Hello again from GoMovers.com! Today we're going to talk about a rather unpleasant topic: insurance for your move. No one wants to think about the possibility of their possessions being damaged or destroyed in their move, but it does happen. Getting insurance for you move can at least make you breathe a little easier, knowing that you'll be compensated if items are ruined when not in your possession.
A wide range of options are available from moving companies, private insurers and your existing homeowner's or renter's insurer that provide varying levels of protection for different causes of loss. No matter which mover you select, it pays to prepare in advance of your move so that you'll have time to gather the necessary information you'll need to weigh your moving insurance and mover's valuation options.
We can't cover every last detail here, but this should give you enough information to get you started. First, there are two basic types of damage that insurance protects you against, damage caused by the moving company through carelessness or an accident, and that caused through no fault of the moving company, such as a fire, tornado or hail storm that damages or destroys your property.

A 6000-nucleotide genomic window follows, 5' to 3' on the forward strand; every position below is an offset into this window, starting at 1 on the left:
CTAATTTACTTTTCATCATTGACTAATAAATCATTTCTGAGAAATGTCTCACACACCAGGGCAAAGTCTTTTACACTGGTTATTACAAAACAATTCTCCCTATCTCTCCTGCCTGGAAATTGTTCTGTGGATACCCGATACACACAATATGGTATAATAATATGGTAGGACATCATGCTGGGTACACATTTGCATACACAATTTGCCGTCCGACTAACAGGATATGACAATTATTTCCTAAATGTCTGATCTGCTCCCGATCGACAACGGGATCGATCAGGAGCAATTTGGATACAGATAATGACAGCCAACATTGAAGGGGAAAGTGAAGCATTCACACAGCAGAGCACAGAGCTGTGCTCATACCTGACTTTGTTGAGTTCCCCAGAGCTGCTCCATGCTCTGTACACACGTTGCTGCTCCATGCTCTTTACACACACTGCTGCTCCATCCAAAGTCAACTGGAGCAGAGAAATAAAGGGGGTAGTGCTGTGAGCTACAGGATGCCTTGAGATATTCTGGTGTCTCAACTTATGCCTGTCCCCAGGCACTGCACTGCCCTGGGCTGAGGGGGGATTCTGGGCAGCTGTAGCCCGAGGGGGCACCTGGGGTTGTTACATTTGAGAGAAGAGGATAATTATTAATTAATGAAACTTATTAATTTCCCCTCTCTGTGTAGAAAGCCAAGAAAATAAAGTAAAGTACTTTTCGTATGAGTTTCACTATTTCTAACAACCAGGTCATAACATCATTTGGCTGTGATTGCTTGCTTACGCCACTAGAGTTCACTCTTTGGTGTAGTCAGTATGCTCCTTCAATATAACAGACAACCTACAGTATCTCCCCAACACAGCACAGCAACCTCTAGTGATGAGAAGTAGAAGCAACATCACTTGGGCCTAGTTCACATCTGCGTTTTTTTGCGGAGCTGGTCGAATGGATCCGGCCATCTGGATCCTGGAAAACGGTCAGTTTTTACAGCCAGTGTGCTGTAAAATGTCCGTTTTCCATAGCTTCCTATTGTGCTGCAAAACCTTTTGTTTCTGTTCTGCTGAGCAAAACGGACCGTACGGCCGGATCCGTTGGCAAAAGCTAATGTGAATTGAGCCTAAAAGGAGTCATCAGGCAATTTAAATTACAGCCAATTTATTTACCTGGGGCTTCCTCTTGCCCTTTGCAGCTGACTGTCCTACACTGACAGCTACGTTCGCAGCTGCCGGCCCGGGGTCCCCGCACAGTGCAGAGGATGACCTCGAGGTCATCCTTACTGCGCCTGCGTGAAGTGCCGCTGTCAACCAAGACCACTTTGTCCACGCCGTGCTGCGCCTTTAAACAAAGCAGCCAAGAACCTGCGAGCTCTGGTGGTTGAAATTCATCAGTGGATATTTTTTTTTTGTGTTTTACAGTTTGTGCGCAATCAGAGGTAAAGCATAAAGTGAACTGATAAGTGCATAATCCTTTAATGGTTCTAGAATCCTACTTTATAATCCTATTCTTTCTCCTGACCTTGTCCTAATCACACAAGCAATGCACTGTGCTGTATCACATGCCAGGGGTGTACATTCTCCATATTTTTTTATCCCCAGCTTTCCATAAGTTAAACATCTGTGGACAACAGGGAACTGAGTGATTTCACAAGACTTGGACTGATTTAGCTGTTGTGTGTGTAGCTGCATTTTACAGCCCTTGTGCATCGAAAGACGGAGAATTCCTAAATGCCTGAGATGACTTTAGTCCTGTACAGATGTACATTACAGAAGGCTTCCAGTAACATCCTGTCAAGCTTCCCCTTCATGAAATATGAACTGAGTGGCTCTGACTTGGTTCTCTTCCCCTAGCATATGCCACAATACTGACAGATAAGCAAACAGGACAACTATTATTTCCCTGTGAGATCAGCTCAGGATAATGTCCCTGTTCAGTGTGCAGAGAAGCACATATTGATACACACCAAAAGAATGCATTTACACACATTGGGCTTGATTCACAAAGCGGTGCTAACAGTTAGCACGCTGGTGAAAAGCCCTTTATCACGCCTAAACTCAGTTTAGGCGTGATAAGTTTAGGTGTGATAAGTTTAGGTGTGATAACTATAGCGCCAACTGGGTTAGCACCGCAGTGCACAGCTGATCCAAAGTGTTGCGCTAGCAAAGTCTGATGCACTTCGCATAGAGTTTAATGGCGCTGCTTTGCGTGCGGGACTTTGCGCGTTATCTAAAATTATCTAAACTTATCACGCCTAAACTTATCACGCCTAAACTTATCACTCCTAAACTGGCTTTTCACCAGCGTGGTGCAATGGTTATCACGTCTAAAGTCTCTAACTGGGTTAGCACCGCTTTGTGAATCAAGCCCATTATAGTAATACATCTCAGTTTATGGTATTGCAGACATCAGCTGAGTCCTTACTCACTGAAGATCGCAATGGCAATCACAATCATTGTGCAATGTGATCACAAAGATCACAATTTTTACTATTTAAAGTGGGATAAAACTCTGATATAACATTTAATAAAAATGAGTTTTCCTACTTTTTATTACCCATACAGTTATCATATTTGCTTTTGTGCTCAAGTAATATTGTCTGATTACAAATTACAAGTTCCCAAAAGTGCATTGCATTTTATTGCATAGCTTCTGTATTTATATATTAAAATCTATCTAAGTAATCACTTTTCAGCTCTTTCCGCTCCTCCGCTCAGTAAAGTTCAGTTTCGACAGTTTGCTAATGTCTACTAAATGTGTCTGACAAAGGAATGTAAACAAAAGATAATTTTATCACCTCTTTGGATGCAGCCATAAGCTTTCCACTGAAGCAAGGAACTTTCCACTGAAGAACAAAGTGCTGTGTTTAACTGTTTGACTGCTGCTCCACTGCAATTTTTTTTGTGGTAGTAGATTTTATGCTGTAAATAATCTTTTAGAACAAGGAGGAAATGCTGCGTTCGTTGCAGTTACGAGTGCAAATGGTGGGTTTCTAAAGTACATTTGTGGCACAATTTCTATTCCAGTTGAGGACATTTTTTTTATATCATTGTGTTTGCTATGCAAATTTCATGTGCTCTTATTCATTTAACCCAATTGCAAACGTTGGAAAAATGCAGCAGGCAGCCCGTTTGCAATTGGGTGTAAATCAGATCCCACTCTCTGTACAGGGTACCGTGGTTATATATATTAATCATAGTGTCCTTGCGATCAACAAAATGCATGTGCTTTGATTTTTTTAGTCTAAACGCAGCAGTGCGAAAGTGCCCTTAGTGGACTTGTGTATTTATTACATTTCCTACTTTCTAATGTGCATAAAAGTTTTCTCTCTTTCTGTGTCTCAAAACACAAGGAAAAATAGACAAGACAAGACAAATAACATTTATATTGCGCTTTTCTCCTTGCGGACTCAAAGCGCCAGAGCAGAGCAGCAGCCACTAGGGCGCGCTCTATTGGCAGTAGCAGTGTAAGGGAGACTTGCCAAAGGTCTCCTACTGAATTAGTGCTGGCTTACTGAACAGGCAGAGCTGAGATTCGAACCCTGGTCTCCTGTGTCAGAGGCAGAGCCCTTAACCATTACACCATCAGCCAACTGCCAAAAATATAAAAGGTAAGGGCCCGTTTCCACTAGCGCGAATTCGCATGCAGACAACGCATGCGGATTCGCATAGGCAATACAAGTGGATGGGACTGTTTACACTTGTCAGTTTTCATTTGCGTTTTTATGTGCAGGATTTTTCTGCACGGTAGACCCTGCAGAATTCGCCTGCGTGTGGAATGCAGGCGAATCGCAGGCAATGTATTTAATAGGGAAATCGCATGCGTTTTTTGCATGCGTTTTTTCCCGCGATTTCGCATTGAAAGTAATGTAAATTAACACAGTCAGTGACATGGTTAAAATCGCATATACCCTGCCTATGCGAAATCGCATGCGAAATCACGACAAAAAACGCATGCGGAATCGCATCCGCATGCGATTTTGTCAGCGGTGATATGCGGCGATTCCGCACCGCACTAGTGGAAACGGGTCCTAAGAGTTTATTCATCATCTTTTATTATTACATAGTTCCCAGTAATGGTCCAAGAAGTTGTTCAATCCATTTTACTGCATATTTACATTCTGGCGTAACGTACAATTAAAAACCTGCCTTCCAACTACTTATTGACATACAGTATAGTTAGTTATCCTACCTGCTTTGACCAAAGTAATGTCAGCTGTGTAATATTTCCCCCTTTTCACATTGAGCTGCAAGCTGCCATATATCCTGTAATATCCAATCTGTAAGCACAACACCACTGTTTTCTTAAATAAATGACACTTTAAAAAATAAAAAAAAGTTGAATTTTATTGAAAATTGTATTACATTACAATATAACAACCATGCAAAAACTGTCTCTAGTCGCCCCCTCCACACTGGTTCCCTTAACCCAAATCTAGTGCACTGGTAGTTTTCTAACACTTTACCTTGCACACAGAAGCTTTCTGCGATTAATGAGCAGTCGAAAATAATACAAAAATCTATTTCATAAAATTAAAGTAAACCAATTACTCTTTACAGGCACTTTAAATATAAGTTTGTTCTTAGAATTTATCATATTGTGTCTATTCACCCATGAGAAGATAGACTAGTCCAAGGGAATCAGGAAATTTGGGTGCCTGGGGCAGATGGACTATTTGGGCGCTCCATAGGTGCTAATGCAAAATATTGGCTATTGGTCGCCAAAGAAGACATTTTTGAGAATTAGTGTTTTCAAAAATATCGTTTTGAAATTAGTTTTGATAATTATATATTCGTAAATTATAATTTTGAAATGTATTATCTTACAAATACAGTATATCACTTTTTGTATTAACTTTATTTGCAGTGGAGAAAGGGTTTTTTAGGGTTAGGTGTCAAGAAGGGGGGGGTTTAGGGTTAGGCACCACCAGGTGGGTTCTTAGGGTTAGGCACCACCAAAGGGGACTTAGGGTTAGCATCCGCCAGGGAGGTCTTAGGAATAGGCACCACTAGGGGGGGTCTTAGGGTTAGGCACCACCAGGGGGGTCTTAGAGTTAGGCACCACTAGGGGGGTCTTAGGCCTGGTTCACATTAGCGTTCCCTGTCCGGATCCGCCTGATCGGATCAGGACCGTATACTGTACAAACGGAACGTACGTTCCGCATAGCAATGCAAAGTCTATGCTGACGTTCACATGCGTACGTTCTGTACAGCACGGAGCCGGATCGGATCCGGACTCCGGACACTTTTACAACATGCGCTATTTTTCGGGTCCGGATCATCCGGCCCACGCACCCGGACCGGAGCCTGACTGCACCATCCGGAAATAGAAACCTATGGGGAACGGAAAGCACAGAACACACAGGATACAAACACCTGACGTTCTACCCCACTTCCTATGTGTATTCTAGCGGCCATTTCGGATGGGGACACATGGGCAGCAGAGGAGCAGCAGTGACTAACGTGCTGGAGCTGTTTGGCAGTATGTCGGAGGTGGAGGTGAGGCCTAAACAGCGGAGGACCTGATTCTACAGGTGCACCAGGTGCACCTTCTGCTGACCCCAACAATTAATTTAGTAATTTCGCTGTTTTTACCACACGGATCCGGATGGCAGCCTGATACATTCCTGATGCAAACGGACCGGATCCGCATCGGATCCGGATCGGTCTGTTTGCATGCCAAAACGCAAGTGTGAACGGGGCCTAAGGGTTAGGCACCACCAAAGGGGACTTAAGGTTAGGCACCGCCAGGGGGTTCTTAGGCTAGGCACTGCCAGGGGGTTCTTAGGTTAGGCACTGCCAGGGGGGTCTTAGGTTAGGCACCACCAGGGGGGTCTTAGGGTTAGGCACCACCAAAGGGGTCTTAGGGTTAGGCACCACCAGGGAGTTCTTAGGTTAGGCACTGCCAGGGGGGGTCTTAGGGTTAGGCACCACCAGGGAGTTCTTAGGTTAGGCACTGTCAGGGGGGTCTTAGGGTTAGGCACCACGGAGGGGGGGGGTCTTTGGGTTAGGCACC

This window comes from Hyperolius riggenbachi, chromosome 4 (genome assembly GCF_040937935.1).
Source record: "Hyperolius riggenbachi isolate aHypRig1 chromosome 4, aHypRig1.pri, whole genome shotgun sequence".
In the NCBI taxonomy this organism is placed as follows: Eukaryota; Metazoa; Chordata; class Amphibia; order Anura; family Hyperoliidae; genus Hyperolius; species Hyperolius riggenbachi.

Moving companies are not insurance companies. In order for them to sell insurance, they would need to be licensed to sell insurance and would be subject to the same regulations as insurance companies. That's not something your typical moving company would want to do. Still, they want to offer some protection to their customers if damage or loss occurs to their personal property while it's in their possession. This protection is known as mover's valuation. This refers to the liability the mover has if damage is caused to your belongings while they are in the moving company's possession.
The standard valuation provided by moving companies at no extra charge only gives compensation of 60 cents per pound of damaged items, no matter what they are. For this reason it makes sense to purchase more insurance if you have a lot of valuable items or are traveling a long distance or overseas.
When you buy insurance, you can determine how much coverage you need and what the payout will be if there's damage. Your homeowner's policy likely will protect you in case of an "act of God" kind of loss, but you should check the details, especially if you have lots of valuable items. You can also get a private insurance policy that just deals with moving, though there are few companies that provide this kind of insurance. If you are undertaking a corporate move, the human resources department may be able to give you contact information for an insurer.
That's all for today. Next time we'll talk about the little details you need to remember when you move, like changing your address and updating your driver's license. If at any time you want more information on these topics, check out our "Making a Smooth Move" ebook at GoMovers.com.